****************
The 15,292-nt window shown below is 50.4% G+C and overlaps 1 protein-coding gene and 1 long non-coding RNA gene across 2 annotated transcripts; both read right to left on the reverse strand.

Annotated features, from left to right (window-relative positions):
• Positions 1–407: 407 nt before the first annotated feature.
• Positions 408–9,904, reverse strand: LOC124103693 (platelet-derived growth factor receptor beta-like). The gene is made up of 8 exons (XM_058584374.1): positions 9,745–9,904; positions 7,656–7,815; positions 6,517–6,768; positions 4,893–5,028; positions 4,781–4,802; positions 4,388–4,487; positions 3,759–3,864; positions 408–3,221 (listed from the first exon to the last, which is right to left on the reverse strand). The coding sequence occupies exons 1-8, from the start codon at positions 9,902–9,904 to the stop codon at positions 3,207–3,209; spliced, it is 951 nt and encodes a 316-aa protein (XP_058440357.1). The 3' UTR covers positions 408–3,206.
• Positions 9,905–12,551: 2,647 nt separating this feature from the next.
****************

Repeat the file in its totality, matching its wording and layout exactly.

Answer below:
The 15,292-nt window shown below is 50.4% G+C and overlaps 1 protein-coding gene and 1 long non-coding RNA gene across 2 annotated transcripts; both read right to left on the reverse strand.

Annotated features, from left to right (window-relative positions):
• Positions 1–407: 407 nt before the first annotated feature.
• Positions 408–9,904, reverse strand: LOC124103693 (platelet-derived growth factor receptor beta-like). The gene is made up of 8 exons (XM_058584374.1): positions 9,745–9,904; positions 7,656–7,815; positions 6,517–6,768; positions 4,893–5,028; positions 4,781–4,802; positions 4,388–4,487; positions 3,759–3,864; positions 408–3,221 (listed from the first exon to the last, which is right to left on the reverse strand). The coding sequence occupies exons 1-8, from the start codon at positions 9,902–9,904 to the stop codon at positions 3,207–3,209; spliced, it is 951 nt and encodes a 316-aa protein (XP_058440357.1). The 3' UTR covers positions 408–3,206.
• Positions 9,905–12,551: 2,647 nt separating this feature from the next.